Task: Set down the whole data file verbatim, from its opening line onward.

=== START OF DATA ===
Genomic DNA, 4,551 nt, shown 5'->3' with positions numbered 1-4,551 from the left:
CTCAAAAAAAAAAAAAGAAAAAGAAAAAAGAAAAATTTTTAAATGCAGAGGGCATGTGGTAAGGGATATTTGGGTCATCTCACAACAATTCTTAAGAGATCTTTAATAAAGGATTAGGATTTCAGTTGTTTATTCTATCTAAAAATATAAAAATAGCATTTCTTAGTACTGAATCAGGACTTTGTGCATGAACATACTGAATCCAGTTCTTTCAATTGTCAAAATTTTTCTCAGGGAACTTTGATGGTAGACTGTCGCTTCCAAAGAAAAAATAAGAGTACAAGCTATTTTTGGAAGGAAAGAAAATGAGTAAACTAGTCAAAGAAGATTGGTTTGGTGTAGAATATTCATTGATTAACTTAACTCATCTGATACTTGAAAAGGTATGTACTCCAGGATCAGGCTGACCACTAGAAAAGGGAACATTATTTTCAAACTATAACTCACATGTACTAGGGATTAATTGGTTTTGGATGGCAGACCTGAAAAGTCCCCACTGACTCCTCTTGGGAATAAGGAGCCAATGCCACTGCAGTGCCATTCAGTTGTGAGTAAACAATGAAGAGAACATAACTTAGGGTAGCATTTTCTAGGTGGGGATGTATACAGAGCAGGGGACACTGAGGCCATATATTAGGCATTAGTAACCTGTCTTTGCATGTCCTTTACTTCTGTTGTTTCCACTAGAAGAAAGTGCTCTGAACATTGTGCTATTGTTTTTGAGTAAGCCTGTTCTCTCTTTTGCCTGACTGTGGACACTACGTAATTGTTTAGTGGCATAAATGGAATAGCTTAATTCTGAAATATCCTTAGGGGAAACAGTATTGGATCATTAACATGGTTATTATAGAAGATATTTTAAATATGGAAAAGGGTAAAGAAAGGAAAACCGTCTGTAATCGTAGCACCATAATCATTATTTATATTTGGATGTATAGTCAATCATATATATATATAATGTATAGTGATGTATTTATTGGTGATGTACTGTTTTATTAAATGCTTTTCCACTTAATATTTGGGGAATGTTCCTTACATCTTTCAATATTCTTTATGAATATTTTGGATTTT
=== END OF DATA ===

Genomic DNA, 4,551 nt, shown 5'->3' with positions numbered 1-4,551 from the left:
CTCAAAAAAAAAAAAAGAAAAAGAAAAAAGAAAAATTTTTAAATGCAGAGGGCATGTGGTAAGGGATATTTGGGTCATCTCACAACAATTCTTAAGAGATCTTTAATAAAGGATTAGGATTTCAGTTGTTTATTCTATCTAAAAATATAAAAATAGCATTTCTTAGTACTGAATCAGGACTTTGTGCATGAACATACTGAATCCAGTTCTTTCAATTGTCAAAATTTTTCTCAGGGAACTTTGATGGTAGACTGTCGCTTCCAAAGAAAAAATAAGAGTACAAGCTATTTTTGGAAGGAAAGAAAATGAGTAAACTAGTCAAAGAAGATTGGTTTGGTGTAGAATATTCATTGATTAACTTAACTCATCTGATACTTGAAAAGGTATGTACTCCAGGATCAGGCTGACCACTAGAAAAGGGAACATTATTTTCAAACTATAACTCACATGTACTAGGGATTAATTGGTTTTGGATGGCAGACCTGAAAAGTCCCCACTGACTCCTCTTGGGAATAAGGAGCCAATGCCACTGCAGTGCCATTCAGTTGTGAGTAAACAATGAAGAGAACATAACTTAGGGTAGCATTTTCTAGGTGGGGATGTATACAGAGCAGGGGACACTGAGGCCATATATTAGGCATTAGTAACCTGTCTTTGCATGTCCTTTACTTCTGTTGTTTCCACTAGAAGAAAGTGCTCTGAACATTGTGCTATTGTTTTTGAGTAAGCCTGTTCTCTCTTTTGCCTGACTGTGGACACTACGTAATTGTTTAGTGGCATAAATGGAATAGCTTAATTCTGAAATATCCTTAGGGGAAACAGTATTGGATCATTAACATGGTTATTATAGAAGATATTTTAAATATGGAAAAGGGTAAAGAAAGGAAAACCGTCTGTAATCGTAGCACCATAATCATTATTTATATTTGGATGTATAGTCAATCATATATATATATAATGTATAGTGATGTATTTATTGGTGATGTACTGTTTTATTAAATGCTTTTCCACTTAATATTTGGGGAATGTTCCTTACATCTTTCAATATTCTTTATGAATATTTTGGATTTT